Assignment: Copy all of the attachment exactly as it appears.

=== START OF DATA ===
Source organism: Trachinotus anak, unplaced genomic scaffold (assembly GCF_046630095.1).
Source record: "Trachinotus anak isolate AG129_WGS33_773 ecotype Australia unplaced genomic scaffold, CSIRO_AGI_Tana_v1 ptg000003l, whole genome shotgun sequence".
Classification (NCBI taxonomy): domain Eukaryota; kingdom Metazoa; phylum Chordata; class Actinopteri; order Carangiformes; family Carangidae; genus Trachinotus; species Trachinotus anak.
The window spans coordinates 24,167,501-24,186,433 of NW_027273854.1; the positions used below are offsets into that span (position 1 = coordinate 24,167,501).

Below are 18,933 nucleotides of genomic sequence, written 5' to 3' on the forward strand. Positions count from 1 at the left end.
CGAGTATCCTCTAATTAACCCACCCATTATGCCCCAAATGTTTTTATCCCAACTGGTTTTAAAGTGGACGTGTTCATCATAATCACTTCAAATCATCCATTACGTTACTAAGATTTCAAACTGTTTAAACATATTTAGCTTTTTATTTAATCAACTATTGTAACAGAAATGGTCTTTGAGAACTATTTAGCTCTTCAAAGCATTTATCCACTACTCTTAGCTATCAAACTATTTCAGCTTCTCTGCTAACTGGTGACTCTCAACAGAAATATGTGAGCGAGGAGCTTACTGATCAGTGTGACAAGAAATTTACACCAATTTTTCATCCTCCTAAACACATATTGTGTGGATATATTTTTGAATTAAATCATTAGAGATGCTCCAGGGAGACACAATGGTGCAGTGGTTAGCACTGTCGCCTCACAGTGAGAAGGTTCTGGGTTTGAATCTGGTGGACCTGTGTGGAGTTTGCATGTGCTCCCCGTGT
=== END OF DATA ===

Source organism: Trachinotus anak, unplaced genomic scaffold (assembly GCF_046630095.1).
Source record: "Trachinotus anak isolate AG129_WGS33_773 ecotype Australia unplaced genomic scaffold, CSIRO_AGI_Tana_v1 ptg000003l, whole genome shotgun sequence".
Classification (NCBI taxonomy): domain Eukaryota; kingdom Metazoa; phylum Chordata; class Actinopteri; order Carangiformes; family Carangidae; genus Trachinotus; species Trachinotus anak.
The window spans coordinates 24,167,501-24,186,433 of NW_027273854.1; the positions used below are offsets into that span (position 1 = coordinate 24,167,501).

Below are 18,933 nucleotides of genomic sequence, written 5' to 3' on the forward strand. Positions count from 1 at the left end.
CGAGTATCCTCTAATTAACCCACCCATTATGCCCCAAATGTTTTTATCCCAACTGGTTTTAAAGTGGACGTGTTCATCATAATCACTTCAAATCATCCATTACGTTACTAAGATTTCAAACTGTTTAAACATATTTAGCTTTTTATTTAATCAACTATTGTAACAGAAATGGTCTTTGAGAACTATTTAGCTCTTCAAAGCATTTATCCACTACTCTTAGCTATCAAACTATTTCAGCTTCTCTGCTAACTGGTGACTCTCAACAGAAATATGTGAGCGAGGAGCTTACTGATCAGTGTGACAAGAAATTTACACCAATTTTTCATCCTCCTAAACACATATTGTGTGGATATATTTTTGAATTAAATCATTAGAGATGCTCCAGGGAGACACAATGGTGCAGTGGTTAGCACTGTCGCCTCACAGTGAGAAGGTTCTGGGTTTGAATCTGGTGGACCTGTGTGGAGTTTGCATGTGCTCCCCGTGT